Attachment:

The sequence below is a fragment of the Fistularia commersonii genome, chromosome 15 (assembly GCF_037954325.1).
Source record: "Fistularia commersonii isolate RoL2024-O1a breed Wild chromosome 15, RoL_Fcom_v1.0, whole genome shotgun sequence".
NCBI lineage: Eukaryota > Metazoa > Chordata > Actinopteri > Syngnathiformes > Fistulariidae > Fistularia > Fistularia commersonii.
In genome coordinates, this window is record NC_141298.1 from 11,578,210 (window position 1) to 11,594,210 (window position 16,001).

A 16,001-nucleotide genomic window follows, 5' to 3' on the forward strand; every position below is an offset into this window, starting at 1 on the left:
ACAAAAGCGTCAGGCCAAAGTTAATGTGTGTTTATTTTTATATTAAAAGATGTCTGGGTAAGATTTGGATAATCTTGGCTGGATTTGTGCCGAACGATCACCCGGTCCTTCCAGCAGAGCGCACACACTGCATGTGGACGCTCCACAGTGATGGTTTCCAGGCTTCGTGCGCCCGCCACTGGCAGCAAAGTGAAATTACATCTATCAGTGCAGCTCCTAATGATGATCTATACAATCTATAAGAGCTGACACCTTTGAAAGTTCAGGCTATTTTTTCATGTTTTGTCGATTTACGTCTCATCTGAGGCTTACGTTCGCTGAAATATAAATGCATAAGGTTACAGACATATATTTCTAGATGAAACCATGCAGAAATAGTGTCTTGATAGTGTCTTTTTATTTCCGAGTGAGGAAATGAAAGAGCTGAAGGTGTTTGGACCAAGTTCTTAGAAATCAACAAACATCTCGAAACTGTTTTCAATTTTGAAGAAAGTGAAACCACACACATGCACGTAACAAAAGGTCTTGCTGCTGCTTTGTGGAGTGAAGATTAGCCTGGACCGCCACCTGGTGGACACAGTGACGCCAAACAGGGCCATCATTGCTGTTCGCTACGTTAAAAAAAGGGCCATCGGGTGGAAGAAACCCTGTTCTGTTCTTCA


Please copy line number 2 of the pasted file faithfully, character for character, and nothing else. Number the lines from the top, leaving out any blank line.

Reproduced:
Source record: "Fistularia commersonii isolate RoL2024-O1a breed Wild chromosome 15, RoL_Fcom_v1.0, whole genome shotgun sequence".